The Catamounts Presents “Beowulf, A Thousand Years of Baggage”
Gabrielle DeCristofaro • February 25, 2017 • Art •
The Boulder-based theater group, The Catamounts, presents the regional premiere of “Beowulf, A Thousand Years of Baggage” written by Jason Craig of Banana Bag & Bodice with music by David Malloy, and directed by Meridith C. Grundei. The regional presentation is performed in The Dairy Arts Center’s recently renovated Carsen Theatre. For this musical, the highly versatile space has been rendered almost unrecognizable, as it has been completely transformed into a Scandinavian mead hall. Upon walking in, theater-goers are allowed to choose a table to sit at, but be warned, the fourth-wall is broken, and some of the tables are involved in the action more than others, so hold onto your drinks if that happens!
When asked about the Carsen Theater and its ability to suit the needs of each play, Producer McPherson Horle said, “One of the things we (The Catamounts) love about being residents of the Carsen Theater is that it allows us to operate under a different vision every time… It’s lovely that we have such an accessible, versatile space to work with.“
And this was certainly true of this play. The story of the epic poem “Beowulf” is told by three frizzy-haired contemporary academics sitting at a table, perhaps mulling over the “1000 years of baggage” as the centuries of academia dedicated to studying “Beowulf.” Each of these academics doubles as the antagonists Grendel, Grendel’s mother, and the dragon. They drop us into both the 8th and 21st centuries while narrating the story: Grendel, a monster living at the bottom of a lake, has been wreaking havoc and terrorizing Hrothgar’s kingdom for 14 years, when Beowulf comes from Geatland to save the Danes.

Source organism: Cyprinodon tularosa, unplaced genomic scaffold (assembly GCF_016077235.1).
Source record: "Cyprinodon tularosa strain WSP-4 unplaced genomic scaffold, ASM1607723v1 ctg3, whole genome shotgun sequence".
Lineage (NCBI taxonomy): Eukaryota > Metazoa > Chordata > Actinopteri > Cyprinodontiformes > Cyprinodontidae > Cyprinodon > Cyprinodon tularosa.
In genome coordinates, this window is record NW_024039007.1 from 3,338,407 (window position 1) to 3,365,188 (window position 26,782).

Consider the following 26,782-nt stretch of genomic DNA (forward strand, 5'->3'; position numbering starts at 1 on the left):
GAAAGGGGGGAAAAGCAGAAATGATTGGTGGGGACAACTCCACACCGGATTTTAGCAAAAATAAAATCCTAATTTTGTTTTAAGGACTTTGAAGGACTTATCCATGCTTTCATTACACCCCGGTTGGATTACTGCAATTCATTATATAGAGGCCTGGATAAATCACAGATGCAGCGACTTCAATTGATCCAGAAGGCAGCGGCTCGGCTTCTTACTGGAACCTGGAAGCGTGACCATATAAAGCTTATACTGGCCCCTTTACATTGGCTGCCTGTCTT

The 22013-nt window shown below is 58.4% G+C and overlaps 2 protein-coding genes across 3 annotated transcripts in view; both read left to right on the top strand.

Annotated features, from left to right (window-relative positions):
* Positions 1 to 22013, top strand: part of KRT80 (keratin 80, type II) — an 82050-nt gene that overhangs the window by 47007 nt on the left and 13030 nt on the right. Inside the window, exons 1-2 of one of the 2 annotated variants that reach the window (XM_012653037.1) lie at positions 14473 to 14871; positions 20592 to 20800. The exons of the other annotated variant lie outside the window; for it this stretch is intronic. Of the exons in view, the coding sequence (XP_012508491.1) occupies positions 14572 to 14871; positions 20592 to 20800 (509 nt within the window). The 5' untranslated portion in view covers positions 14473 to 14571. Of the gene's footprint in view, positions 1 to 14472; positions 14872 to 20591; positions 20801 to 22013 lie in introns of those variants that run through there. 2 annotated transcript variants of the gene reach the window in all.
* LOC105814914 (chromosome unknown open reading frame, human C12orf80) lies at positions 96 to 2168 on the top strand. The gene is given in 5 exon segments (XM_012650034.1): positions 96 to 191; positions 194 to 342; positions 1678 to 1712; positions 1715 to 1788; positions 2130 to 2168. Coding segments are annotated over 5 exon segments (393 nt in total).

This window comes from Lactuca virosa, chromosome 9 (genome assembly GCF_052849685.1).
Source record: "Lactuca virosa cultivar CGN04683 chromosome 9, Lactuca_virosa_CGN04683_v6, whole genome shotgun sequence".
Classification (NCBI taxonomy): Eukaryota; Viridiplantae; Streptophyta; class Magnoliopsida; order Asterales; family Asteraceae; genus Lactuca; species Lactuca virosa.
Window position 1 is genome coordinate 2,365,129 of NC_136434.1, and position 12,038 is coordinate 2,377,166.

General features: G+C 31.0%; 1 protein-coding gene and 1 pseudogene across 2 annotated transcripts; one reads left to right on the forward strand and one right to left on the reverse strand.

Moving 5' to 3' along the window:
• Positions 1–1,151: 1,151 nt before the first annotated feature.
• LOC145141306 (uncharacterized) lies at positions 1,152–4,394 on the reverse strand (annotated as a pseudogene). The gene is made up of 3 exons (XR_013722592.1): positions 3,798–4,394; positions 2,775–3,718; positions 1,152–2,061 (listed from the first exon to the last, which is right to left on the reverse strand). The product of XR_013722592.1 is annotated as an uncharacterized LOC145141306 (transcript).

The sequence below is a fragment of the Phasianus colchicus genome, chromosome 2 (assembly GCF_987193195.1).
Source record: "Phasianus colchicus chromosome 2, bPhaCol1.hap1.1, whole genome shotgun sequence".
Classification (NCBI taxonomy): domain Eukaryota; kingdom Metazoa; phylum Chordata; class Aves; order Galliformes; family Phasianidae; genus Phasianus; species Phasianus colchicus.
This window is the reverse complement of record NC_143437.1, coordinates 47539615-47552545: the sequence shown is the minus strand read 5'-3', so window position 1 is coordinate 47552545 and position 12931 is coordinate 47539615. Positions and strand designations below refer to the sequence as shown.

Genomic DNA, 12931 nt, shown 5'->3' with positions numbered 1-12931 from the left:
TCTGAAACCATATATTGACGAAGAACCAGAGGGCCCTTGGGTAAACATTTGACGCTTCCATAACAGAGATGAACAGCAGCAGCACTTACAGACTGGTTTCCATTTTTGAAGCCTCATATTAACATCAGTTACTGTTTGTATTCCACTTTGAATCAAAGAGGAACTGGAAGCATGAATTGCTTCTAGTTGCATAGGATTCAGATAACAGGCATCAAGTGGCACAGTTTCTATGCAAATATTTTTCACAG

As always, The Catamounts have made excellent casting choices. Beowulf is played by Joe Von Bokern, who is an unexpected epic hero, as he is not particularly brave, and is styled like the lead singer of a classic rock cover band. Which kind of works, as there is a full band on stage accompanying the gypsy-punk musical. Gary Grundel as Hrothgar is wheeled around on a wheelchair covered in animal hides as he plays the accordion, and Ben Hilzer as Grendel, wears what looks like football gear, also covered in animal hides, as he circles and talks smack to Beowulf. Joan Bruemmer-Holden is dominating as Grendel’s mother. And Kate Moore is both a calculating academic, and in a final-scene showdown, an aptly cast dragon with a beautiful singing voice.
At The Dairy, between BETC’s “An Iliad” and The Catamounts “Beowulf, A Thousand Years of Baggage” we have coincidentally seen two epic poems reimagined for modernity. While neither of the stories’ plots have been changed to suit the needs of our times, some of the language used in the scripts takes them out of the times they were written and into the 21st century.
Regarding language Horle states, “What appealed to The Catamounts about this particular show was that we love language, and if you come and see a Catamounts show you’ll notice that that’s kind of a signature thing. This play is ripe with wonderful language and a wonderful story. And that’s really what drives our desire towards work like this.”
Themes of war, masculinity, revenge and destiny are rendered for exploration, but the hilarious script, from the faux-seriousness of portions of the action and dialogue, to AJ Griffin’s review of “Beowulf” (which you really should read), makes them more digestible.
When asked about the decision to have this play performed at The Dairy, Director Meridith C. Grundei explains, “I worked with Jason Craig, the playwright, in San Francisco. We were cast in a children’s theater piece together, so I’ve been in touch with them…. I’ve always really respected Jason and Dave Malloy and the work they do…. It’s very much a Catamount aesthetic.”
The play runs from Feb. 25 until March 18, and at the final showing, playwright Jason Craig will be in attendance for a meet and greet after the performance. So if you are looking for a highly original and genuinely humorous theater experience that you can truly immerse yourself in, “Beowulf, A Thousand Years of Baggage” certainly meets those requirements.